As 2008 winds to a close, we're taking a look back at some of the year's highlights in the open-source world. And what a year it's been! Google phones and the android operating system finally saw the light. The semi-popular MMO Myst decided to go entirely open source, the genre's first "conversion." And Microsoft--yes, Microsoft--decided to embrace open-source development with one hand while chastising it with the other.
We're rounding up all of the year's top stories from every source we can get our hands on. Click the link and let's get started with 2008's top open-source news!
According to jkOnTheRun, a UK law firm representing Psion Teklogix has begun sending out cease & desist letters to various websites demanding that the sites stop using the term 'netbook.' The trademark attorney whose John Hancock appears on the letters claims that Psion retains full rights to the term based on a pair of laptops the company used to sell called the netBook and netBook Pro. In the letter, Langley says companies "inadvertently mis-using" the term have until the end of March 2009 to comply.
"Psion places significant value on its trademark registrations and your use of the term 'netbook' could damage those registrations," Peter Langley, a trademark attorney writes. "We are therefore asking you to cease use of the term 'netbook.'"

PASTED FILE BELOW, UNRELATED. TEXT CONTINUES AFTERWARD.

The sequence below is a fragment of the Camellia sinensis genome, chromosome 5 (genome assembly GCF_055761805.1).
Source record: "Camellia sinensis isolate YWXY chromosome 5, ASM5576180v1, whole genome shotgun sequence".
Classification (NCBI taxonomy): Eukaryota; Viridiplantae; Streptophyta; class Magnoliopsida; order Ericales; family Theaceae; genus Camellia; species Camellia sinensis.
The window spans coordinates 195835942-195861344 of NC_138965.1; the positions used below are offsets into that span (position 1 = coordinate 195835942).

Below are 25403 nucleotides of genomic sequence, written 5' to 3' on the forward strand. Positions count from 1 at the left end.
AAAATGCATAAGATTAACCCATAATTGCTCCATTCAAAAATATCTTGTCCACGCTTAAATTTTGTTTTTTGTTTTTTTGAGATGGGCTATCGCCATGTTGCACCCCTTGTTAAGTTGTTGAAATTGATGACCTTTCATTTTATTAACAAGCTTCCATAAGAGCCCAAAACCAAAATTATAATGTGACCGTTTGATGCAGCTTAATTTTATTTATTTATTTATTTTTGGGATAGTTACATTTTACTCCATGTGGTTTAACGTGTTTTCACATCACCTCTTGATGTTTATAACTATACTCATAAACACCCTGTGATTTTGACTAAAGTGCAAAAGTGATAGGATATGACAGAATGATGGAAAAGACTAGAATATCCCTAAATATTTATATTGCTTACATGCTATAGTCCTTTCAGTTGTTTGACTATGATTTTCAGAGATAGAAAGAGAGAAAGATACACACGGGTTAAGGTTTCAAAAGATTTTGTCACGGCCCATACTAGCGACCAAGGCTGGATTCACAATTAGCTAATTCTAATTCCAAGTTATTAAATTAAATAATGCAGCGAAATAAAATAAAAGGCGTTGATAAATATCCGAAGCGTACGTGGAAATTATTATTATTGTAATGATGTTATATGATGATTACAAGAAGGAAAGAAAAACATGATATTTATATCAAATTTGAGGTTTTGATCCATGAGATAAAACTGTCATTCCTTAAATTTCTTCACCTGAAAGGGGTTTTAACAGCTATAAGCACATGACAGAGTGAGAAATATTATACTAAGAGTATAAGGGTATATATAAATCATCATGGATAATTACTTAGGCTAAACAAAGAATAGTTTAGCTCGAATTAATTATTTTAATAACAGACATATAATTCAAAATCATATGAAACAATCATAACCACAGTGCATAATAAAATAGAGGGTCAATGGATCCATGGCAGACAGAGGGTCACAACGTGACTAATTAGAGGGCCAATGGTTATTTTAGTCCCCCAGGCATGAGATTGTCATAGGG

Psion may have a tough time enforcing its cease & desist order, as the company no longer sells either the netBook or netBook Pro, and the term 'netbook' has been widely adopted all across the web to describe a low power sub-notebook. Moreover, it was Intel, and not enthusiast sites, who reintroduced the term. Intel's Atom platform dominates the netbook landscape, and the chip maker even purchased the netbook.com domain, which currently redirects to Intel.com.
Do you think Psion will prevail in protecting the term netbook? Hit the jump and post your thoughts.
With the release of Intel's Core i7 lineup, it appeared Intel and Nvidia might be on the path to patching up their relationship as the two finally came to terms with licensing Nvidia's SLI technology on Intel's X58 chipset. But don't call them BFFs just yet.
Nvidia recently announced plans to release its Ion platform, a low power netbook solution which would pair the company's GeForce 9400M chipset with Intel's Atom processor. According to Nvidia, users would be able to play popular games on the Ion platform, like Call of Duty 4. The only problem is Intel doesn't appear to have any intention of sharing its Atom processor with Nvidia.
According to DigiTimes, an internal statement distributed to hardware makers reiterated Intel's stance that its Atom processors would only come bundled with the chip maker's 945GSE and 945GC chipsets. The news site also claims Intel indicated it has no plans to validate the Nvidia MCP79 chipset on Atom-based platforms, nor does it plan to partner with Nvidia to support nettops or netbooks.